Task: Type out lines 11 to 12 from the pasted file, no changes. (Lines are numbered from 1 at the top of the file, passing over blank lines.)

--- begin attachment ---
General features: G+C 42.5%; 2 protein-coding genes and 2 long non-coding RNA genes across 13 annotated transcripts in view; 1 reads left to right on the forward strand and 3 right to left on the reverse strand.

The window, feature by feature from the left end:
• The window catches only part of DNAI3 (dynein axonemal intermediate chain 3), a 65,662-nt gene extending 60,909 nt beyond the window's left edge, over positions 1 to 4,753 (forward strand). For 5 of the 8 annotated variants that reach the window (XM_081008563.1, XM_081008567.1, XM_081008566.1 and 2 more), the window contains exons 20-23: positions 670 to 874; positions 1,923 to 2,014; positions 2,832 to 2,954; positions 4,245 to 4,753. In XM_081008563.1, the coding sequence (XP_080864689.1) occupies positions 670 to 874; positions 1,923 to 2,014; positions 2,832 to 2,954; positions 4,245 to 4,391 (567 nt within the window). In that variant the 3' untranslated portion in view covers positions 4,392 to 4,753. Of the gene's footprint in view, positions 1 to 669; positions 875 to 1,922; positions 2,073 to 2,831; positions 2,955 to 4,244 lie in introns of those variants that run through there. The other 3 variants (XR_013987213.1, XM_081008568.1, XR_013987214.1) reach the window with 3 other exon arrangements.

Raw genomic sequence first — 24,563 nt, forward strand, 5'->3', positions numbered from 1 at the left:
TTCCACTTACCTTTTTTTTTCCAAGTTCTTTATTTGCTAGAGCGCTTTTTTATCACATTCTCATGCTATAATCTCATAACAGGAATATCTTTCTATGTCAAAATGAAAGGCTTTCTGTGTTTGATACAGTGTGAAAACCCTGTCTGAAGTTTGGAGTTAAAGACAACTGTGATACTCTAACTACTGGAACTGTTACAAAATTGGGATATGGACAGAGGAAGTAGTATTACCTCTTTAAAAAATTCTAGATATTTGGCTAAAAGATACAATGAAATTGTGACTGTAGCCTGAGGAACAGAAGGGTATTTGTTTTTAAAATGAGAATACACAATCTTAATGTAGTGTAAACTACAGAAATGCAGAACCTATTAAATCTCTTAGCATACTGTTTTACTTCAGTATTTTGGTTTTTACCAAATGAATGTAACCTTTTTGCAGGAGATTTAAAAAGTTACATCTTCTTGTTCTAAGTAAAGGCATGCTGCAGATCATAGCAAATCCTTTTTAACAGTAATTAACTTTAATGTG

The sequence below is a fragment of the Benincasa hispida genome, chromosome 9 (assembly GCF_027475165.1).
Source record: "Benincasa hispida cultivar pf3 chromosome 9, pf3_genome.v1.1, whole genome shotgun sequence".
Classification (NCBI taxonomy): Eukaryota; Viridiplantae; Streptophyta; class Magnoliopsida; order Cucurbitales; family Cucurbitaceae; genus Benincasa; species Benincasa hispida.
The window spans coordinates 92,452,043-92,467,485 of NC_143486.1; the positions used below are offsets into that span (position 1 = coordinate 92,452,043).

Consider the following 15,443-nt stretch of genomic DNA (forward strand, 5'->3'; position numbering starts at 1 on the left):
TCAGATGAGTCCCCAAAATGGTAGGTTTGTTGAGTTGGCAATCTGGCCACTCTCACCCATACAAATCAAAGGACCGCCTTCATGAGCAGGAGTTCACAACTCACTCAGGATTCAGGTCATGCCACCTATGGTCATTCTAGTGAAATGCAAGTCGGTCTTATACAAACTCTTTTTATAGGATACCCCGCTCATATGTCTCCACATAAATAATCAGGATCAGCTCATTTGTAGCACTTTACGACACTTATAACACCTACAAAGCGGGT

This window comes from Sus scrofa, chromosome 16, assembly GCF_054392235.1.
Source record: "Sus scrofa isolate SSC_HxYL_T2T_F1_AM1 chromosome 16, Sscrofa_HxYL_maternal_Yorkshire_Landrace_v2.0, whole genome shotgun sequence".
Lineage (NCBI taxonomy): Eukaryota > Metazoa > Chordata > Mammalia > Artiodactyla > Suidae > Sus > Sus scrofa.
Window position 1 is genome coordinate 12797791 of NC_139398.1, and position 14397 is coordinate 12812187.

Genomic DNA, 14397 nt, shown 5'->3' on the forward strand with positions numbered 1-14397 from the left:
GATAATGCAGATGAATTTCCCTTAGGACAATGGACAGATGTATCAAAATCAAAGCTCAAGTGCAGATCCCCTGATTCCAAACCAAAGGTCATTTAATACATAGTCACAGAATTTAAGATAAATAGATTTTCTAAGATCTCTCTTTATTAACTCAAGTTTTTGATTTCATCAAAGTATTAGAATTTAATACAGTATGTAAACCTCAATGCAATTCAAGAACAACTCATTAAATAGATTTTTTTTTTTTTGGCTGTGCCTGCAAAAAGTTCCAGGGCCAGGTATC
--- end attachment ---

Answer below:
TCAGATGAGTCCCCAAAATGGTAGGTTTGTTGAGTTGGCAATCTGGCCACTCTCACCCATACAAATCAAAGGACCGCCTTCATGAGCAGGAGTTCACAACTCACTCAGGATTCAGGTCATGCCACCTATGGTCATTCTAGTGAAATGCAAGTCGGTCTTATACAAACTCTTTTTATAGGATACCCCGCTCATATGTCTCCACATAAATAATCAGGATCAGCTCATTTGTAGCACTTTACGACACTTATAACACCTACAAAGCGGGT

This window comes from Sus scrofa, chromosome 16, assembly GCF_054392235.1.